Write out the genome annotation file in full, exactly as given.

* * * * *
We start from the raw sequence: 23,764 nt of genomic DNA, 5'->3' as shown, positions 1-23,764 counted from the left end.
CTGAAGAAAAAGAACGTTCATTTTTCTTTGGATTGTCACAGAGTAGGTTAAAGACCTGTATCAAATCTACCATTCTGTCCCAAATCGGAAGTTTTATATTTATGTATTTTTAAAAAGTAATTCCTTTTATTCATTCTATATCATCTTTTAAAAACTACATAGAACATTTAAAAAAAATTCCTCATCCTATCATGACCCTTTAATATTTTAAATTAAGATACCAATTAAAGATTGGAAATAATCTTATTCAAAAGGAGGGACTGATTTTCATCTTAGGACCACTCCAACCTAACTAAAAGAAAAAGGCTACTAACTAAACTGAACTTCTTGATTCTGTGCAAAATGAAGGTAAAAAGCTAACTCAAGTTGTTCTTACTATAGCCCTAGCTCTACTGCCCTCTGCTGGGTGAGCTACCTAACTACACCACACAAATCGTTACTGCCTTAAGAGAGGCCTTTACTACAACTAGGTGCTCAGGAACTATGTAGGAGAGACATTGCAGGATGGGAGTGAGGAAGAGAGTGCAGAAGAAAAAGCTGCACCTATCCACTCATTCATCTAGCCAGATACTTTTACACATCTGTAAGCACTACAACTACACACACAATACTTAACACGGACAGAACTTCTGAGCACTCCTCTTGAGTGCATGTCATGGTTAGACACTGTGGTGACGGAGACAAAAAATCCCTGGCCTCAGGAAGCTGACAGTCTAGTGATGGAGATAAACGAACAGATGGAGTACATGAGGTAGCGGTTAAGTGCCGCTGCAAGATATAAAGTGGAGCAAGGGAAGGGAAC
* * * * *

We start from the raw sequence: 23,764 nt of genomic DNA, 5'->3' as shown, positions 1-23,764 counted from the left end.
CTGAAGAAAAAGAACGTTCATTTTTCTTTGGATTGTCACAGAGTAGGTTAAAGACCTGTATCAAATCTACCATTCTGTCCCAAATCGGAAGTTTTATATTTATGTATTTTTAAAAAGTAATTCCTTTTATTCATTCTATATCATCTTTTAAAAACTACATAGAACATTTAAAAAAAATTCCTCATCCTATCATGACCCTTTAATATTTTAAATTAAGATACCAATTAAAGATTGGAAATAATCTTATTCAAAAGGAGGGACTGATTTTCATCTTAGGACCACTCCAACCTAACTAAAAGAAAAAGGCTACTAACTAAACTGAACTTCTTGATTCTGTGCAAAATGAAGGTAAAAAGCTAACTCAAGTTGTTCTTACTATAGCCCTAGCTCTACTGCCCTCTGCTGGGTGAGCTACCTAACTACACCACACAAATCGTTACTGCCTTAAGAGAGGCCTTTACTACAACTAGGTGCTCAGGAACTATGTAGGAGAGACATTGCAGGATGGGAGTGAGGAAGAGAGTGCAGAAGAAAAAGCTGCACCTATCCACTCATTCATCTAGCCAGATACTTTTACACATCTGTAAGCACTACAACTACACACACAATACTTAACACGGACAGAACTTCTGAGCACTCCTCTTGAGTGCATGTCATGGTTAGACACTGTGGTGACGGAGACAAAAAATCCCTGGCCTCAGGAAGCTGACAGTCTAGTGATGGAGATAAACGAACAGATGGAGTACATGAGGTAGCGGTTAAGTGCCGCTGCAAGATATAAAGTGGAGCAAGGGAAGGGAAC